~Compare product labels and buy low sodium, reduced sodium, or sodium-free versions of your favorite foods. For snacks, you can select no sodium or reduced sodium options such as unsalted popcorn, unsalted nuts and seeds. ~Use herbs and spices to flavor your foods without adding sodium. Try adding citrus fruits, nuts, dried fruits, garlic, onion, pepper, lemon, lime and ginger to flavor your food. ~Season your foods with vinegar, fruit juices, flavoring extracts, fruit peel or chopped vegetables rather than salt, seasoned salts, monosodium glutamate (MSG) or soy sauce. ~Limit condiments such as mustard, ketchup, soy sauce, tartar sauce, horseradish, etc.
 
Sandy Kunkel, Medina County Texas A&M AgriLife Extension agent, and I are partnering to present the program, “Cooking Well for Heathy Blood Pressure”.  The program is a series of 3 interactive classes with research-based information and healthy recipes cooking demonstrations. The classes will be held on Tuesdays, March 19, March 26, and April 2, at the Hondo Church of Christ.  The time will be from 1:30-3:30 pm, and pre-registration is required by March 11.  There are flyers available in the Fellowship Hall.  The classes are free and open to the public.
The information for this article was taken from the Texas A&M AgriLife Extension “Cooking Well for Healthy Blood Pressure–Lesson 1” curriculum.   For more information, pick up a flyer from the health information table, or see me in my office
Blessings,
Janet Crain

Health & Fitness

on Tuesday & Thursday

 in the Fellowship Hall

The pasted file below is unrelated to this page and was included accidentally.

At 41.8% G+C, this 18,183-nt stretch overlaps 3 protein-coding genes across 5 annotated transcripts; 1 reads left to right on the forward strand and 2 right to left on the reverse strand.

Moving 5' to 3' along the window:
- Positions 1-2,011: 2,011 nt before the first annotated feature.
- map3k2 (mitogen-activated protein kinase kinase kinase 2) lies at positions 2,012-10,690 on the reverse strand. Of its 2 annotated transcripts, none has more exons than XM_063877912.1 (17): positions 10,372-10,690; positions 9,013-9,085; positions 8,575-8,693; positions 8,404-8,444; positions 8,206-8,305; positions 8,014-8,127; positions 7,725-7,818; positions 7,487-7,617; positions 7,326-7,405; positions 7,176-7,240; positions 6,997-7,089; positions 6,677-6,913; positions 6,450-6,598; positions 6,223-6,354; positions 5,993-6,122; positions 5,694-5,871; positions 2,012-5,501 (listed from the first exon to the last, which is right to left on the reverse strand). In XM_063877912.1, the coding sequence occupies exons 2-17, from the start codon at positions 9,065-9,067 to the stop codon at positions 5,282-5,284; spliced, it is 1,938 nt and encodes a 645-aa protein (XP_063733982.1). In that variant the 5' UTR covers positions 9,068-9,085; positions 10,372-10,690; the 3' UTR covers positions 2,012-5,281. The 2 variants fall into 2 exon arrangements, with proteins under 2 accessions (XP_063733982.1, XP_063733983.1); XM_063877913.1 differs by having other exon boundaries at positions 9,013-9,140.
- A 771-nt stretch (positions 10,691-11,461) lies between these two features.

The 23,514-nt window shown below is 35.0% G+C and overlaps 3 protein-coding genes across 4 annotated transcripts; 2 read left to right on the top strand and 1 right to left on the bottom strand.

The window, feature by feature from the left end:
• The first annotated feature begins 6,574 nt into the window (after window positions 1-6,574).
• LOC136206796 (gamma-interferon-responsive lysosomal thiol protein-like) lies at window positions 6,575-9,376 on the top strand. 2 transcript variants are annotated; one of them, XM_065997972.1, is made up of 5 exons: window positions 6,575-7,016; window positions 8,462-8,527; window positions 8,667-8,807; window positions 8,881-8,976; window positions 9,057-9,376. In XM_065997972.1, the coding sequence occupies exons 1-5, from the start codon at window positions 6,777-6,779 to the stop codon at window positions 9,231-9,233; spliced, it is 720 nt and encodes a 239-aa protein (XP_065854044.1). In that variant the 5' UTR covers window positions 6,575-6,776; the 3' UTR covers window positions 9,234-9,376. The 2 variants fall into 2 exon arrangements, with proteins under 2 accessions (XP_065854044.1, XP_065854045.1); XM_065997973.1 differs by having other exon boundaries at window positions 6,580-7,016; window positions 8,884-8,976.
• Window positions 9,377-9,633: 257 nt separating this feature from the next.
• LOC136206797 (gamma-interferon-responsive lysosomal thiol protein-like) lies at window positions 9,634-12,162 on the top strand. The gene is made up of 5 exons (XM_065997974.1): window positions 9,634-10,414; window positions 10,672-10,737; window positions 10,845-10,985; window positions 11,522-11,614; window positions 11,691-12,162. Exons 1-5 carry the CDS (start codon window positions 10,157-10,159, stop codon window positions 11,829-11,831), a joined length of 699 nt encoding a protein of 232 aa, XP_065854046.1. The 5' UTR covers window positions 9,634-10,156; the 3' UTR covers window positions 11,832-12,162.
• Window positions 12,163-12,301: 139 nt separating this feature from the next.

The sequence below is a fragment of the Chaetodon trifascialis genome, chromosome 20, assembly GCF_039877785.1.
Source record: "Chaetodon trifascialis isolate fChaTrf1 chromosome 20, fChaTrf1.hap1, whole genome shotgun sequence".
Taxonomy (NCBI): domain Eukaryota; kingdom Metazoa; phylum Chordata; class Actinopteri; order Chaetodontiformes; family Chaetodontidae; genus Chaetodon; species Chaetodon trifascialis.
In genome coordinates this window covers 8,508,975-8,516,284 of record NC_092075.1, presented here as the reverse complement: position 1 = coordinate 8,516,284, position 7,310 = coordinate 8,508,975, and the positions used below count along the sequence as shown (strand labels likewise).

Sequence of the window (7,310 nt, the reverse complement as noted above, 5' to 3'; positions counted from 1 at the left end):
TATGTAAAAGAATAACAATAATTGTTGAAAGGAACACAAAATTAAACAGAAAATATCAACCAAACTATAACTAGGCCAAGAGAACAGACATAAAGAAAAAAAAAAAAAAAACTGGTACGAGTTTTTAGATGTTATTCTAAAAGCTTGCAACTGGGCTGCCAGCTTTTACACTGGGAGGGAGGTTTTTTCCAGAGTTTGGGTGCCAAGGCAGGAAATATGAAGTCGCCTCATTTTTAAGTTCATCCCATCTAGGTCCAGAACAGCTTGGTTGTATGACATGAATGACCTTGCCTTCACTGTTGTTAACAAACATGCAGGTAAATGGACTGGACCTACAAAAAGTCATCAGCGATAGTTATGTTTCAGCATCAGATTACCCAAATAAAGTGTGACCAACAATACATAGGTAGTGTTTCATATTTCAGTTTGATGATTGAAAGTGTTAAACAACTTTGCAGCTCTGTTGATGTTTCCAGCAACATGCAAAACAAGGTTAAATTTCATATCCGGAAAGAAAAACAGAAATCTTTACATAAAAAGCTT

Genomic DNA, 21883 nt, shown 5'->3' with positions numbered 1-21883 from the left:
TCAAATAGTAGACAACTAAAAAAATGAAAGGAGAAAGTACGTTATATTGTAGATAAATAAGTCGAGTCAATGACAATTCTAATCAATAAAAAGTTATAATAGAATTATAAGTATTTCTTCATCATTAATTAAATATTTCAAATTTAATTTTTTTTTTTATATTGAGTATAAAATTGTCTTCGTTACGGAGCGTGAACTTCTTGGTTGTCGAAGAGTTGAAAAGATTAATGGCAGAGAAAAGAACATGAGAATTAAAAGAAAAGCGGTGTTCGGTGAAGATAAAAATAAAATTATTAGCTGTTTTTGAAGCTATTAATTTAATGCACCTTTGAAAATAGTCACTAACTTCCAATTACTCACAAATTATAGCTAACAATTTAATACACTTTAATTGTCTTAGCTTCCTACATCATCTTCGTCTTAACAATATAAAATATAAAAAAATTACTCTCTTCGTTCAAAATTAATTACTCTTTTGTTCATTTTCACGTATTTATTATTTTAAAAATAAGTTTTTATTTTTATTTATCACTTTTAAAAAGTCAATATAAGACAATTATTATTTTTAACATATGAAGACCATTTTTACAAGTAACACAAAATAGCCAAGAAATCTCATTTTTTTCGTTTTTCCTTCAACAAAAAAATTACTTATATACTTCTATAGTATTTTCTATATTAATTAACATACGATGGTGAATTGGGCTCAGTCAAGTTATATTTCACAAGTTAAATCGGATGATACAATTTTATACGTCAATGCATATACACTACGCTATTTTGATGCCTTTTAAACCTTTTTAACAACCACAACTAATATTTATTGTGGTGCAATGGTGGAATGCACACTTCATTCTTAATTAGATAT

Walk Aerobics
9:00 am
 
Sit & Stretch
10:00 am
 
Heart Disease:  It Can Happen at Any Age
Heart disease doesn’t happen just to older adults. It is happening to younger adults more and more often. This is partly because the conditions that lead to heart disease are happening at younger ages. Did you know that on average, U.S. adults have hearts that are 7 years older than they should be!  Since 1963, February has been celebrated as American Heart Month to urge Americans to join the battle against heart disease.  Since February is Heart Month, it’s the perfect time to learn about your risk for heart disease and the steps you need to take now to help your heart. Heart disease—and the conditions that lead to it—can happen at any age. Heart disease kills an estimated 630,000 Americans each year. It’s the leading cause of death for both men and women. In the United States, the most common type of heart disease is coronary artery disease (CAD), which can lead to a heart attack. You can greatly reduce your risk for CAD through lifestyle changes and, in some cases, medication.  High rates of obesity and high blood pressure among younger people (ages 35-64) are putting them at risk for heart disease earlier in life. Half of all Americans have at least one of the top three risk factors for heart disease (high blood pressure, high cholesterol, and smoking). Many of the conditions and behaviors that put people at risk for heart disease are appearing at younger ages: